i"It is sufficient", "Enough of this", possibly a rebuke, or better an indication that the time for sleeping is over and that the Son of Man's time is at hand; "It is settled", Lane.

iA technical commercial sense - Judas has received the money, or just "it is paid up."

iReading the variant to teloV with apecei = "it is ended / it is finished."

iPossibly used for the Aramaic word meaning "presses", or "is faraway" = "the end is pressing", "the hour has come", or with to teloV, "the end is far away."

eiV + acc. "into [the hands]" - [the son of man is betrayed] into [the hands of sinners]. Expressing the direction of the action and arrival at; metaphorical. For "Son of Man" see 2:10.


Moule give weight to "Let us go forward!" "Jesus sees the situation as a great campaign - the battle of the kingdom of God. His friends are summoned to 'advance' like soldiers entering battle. But is it a battle in which Jesus will not use physical force, but only the weapon of loyalty to God's will."

paradidouV (paradidwmi) pres. part. "betrayer" - [get up, rouse yourself let us go, behold] the one betraying [me has drawn near, come near]. The participle serves as a substantive, nominative subject of the verb "to draw near." "My betrayer has arrived", Peterson.


iii] The arrest of Jesus, v43-50. Away from the crowds and with Judas as their guide, the religious authorities are able to arrest Jesus quietly and dispose of him with the least amount of fuss.

lalountoV (lalew) gen. pres. part. "just as he was speaking" - [and immediately, he still] speaking. The genitive participle, with its genitive subject autou, "he", forms a genitive absolute construction, temporal; "and immediately, while he was still speaking", ESV. Reinforced by the temporal adverbs, "immediately" and "still".

twn dwdeka gen. adj. "of the twelve" - [judas, one] of the twelve [appears, comes = arrives]. The adjective serves as a noun, the genitive being adjectival, partitive. "One of the twelve" stands in apposition to Judas. Note the historic / narrative present tense verb "to appear", most likely used to indicate narrative transition / a new paragraph.

met (meta) + gen. "with [him]" - [and] with [him a crowd] with [swords and staffs, clubs]. Expressing accompaniment / association; "accompanied by a mob with swords and cudgels", Moffatt. Rather than "a mob", probably "a force", Rieu, a lightly armed mixed force of temple police and officials. The "swords" used by the local authorities at this time were long knives, rather than Roman swords.

para + gen. "sent from" - from beside [the chief priests and the scribes and the elders]. Here expressing source / origin. Identifying those authorising Jesus' arrest; the three representative groups of the Sanhedrin.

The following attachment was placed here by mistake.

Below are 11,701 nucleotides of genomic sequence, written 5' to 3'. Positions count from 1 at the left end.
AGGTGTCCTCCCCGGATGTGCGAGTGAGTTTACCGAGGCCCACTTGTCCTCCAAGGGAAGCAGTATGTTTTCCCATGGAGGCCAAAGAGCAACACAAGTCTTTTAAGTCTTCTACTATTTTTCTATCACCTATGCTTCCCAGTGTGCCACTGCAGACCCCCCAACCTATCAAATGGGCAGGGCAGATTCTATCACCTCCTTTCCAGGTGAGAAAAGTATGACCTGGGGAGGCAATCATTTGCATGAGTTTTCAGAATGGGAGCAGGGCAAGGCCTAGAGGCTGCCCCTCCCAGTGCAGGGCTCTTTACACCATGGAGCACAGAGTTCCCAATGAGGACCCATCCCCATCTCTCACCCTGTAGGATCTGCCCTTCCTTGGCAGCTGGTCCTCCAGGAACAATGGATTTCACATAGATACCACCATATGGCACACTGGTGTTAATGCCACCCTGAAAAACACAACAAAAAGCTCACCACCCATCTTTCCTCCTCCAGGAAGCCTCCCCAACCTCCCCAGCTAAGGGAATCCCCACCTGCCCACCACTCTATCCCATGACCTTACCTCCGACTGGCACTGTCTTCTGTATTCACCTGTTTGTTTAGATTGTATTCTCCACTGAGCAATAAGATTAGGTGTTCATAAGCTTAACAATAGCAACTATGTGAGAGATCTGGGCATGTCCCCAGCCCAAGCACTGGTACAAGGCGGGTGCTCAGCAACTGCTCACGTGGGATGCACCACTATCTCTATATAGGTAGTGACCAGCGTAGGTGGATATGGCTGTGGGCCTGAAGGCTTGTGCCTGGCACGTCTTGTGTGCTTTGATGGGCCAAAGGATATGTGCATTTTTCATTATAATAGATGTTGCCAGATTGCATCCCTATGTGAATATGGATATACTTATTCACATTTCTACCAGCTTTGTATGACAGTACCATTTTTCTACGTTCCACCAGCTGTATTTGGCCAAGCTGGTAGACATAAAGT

de "now" - but/and. Transitional, indicating a step in the narrative.

oJ paradidouV (paradidwmi) pres. part. "the betrayer" - the one delivering over, betraying [him had given a sign, a signal to them]. The participle serves as a substantive.

legwn (legw) pres. part. "-" - saying. The participle is adverbial. Decker suggests it is instrumental, expressing means, "by means of a prearranged signal."

o}n an + subj. "the one" - whomever [i may kiss, he is jesus, seize = arrest him and lead him away under guard safely = securely]. Introducing an indefinite relative clause, which here serves as an object clause / dependent statement of indirect speech expressing what Judas was legwn, "saying".


elqwn (ercomai) aor. part. "going" - [and] having come [immediately having approached]. The participle, as for "having approached", is adverbial, temporal. With the temporal adverb "immediately", we have something like "And when he come to where the disciples were gathered, he then immediately went up to Jesus and said, 'Rabbi.'"

autw/ dat. pro. "Jesus" - him [he says, rabbi, and he kissed him]. Dative of direct object after the proV prefix verb "to approach, come to." As is the customary greeting, the kiss is on the cheek. Gundry argues for foot or hand, but Decker suggests this is unlikely. In the Western tradition, we offer the right hand to indicate we haven't got a dagger in it - obviously we are less trusting than our Eastern friends!


oiJ de "-" - but/and they. Transitional, indicating a step in the narrative.

autw/ dat. pro. "[seized] Jesus" - [they placed upon] him [the hands and seized = arrested him]. The epi prefix verb "to place on" takes a dative of direct object. The phrase "to place hands upon" is idiomatic for "to seize / grab hold of."


twn paresthkotwn (paristhmi) gen. perf. part. "of those standing near" - [but/and one] of the ones having stood by. The participle serves as a substantive, the genitive being adjectival, partitive. The variant tiV, "a certain person", if original, may indicate that Mark knows who it was, but is not saying, so Lagrange. John18:10 identifies the person as Peter.

spasamenoV (spaw) aor. mid. part. "drew" - having drawn out [the sword, hit the slave, servant of the high priest and took away = cut off the ear of him]. Attendant circumstance participle expressing action accompanying the verb "to hit, strike." Taylor suggests "the lobe of the ear." John tells us that the servant's name is Malchus - a common Nabatean name.